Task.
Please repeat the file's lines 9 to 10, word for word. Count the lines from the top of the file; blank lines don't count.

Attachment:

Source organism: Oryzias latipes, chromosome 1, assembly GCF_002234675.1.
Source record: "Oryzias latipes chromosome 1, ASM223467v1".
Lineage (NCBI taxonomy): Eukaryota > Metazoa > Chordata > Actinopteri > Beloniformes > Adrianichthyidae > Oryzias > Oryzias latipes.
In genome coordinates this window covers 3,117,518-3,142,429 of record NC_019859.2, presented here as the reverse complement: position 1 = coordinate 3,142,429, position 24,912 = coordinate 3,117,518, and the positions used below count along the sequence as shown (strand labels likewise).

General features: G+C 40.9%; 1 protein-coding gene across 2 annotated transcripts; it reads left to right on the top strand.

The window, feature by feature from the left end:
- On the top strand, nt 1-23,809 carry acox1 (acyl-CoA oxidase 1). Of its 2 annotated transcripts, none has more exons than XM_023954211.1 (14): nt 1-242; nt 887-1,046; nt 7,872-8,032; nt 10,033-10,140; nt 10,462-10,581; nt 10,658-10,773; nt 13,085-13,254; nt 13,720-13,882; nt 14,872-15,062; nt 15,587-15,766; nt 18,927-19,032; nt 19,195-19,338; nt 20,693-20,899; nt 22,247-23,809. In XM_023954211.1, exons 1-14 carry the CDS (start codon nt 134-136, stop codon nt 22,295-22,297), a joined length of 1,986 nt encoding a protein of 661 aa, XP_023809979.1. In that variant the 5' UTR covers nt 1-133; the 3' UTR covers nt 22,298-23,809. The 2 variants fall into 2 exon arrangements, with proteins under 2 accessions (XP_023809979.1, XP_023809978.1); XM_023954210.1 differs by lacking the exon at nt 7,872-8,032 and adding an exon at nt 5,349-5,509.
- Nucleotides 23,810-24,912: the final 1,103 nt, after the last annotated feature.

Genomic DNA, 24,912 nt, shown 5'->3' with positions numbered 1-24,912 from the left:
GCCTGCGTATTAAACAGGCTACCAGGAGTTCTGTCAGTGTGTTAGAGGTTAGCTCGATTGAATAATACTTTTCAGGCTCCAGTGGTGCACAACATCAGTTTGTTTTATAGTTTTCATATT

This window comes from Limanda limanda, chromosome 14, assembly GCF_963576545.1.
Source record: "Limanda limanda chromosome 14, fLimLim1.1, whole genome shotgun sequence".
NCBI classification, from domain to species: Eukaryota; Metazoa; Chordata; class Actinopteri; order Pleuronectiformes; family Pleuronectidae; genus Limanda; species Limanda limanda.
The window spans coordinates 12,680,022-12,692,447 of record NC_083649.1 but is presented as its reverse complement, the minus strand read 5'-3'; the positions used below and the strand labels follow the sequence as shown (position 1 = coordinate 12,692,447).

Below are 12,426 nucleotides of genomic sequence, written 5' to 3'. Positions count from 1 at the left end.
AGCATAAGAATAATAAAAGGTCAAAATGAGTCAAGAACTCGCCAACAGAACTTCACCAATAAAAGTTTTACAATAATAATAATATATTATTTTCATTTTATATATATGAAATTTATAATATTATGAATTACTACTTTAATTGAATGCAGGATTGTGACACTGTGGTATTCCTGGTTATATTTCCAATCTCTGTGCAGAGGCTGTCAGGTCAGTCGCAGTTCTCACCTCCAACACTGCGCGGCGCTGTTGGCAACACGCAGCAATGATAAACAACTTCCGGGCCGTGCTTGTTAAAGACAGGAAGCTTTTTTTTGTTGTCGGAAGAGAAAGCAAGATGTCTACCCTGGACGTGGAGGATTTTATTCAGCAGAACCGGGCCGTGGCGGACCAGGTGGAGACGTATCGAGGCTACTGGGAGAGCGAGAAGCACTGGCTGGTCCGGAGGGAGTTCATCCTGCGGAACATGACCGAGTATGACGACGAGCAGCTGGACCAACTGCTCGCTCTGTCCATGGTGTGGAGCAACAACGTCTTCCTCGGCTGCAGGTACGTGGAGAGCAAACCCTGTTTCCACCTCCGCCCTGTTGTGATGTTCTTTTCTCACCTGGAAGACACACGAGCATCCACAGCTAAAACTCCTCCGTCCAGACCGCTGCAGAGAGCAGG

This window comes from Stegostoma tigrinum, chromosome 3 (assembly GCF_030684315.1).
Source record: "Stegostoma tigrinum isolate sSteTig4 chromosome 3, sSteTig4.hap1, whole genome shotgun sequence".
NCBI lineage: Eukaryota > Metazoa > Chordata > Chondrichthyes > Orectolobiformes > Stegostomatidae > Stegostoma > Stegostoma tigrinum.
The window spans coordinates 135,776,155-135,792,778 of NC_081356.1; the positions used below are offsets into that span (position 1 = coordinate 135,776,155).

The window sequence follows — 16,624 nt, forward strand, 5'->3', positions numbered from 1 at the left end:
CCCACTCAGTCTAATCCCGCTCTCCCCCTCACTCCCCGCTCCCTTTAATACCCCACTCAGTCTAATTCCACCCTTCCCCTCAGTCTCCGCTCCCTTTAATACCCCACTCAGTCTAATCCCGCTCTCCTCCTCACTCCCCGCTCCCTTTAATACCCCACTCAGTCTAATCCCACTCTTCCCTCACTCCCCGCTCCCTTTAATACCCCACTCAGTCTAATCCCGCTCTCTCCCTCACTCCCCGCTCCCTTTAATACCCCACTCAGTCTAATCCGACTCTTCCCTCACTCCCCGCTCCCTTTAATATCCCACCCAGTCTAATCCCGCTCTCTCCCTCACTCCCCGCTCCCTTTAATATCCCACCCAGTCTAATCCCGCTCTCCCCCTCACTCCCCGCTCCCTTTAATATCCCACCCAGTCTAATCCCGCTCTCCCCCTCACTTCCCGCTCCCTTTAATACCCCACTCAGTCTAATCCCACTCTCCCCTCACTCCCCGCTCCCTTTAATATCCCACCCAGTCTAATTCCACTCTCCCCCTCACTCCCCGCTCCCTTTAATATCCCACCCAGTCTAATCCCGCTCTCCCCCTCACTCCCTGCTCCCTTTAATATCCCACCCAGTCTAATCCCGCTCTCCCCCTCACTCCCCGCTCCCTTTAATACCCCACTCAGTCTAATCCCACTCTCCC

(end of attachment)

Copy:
Genomic DNA, 24,912 nt, shown 5'->3' with positions numbered 1-24,912 from the left:
GCCTGCGTATTAAACAGGCTACCAGGAGTTCTGTCAGTGTGTTAGAGGTTAGCTCGATTGAATAATACTTTTCAGGCTCCAGTGGTGCACAACATCAGTTTGTTTTATAGTTTTCATATT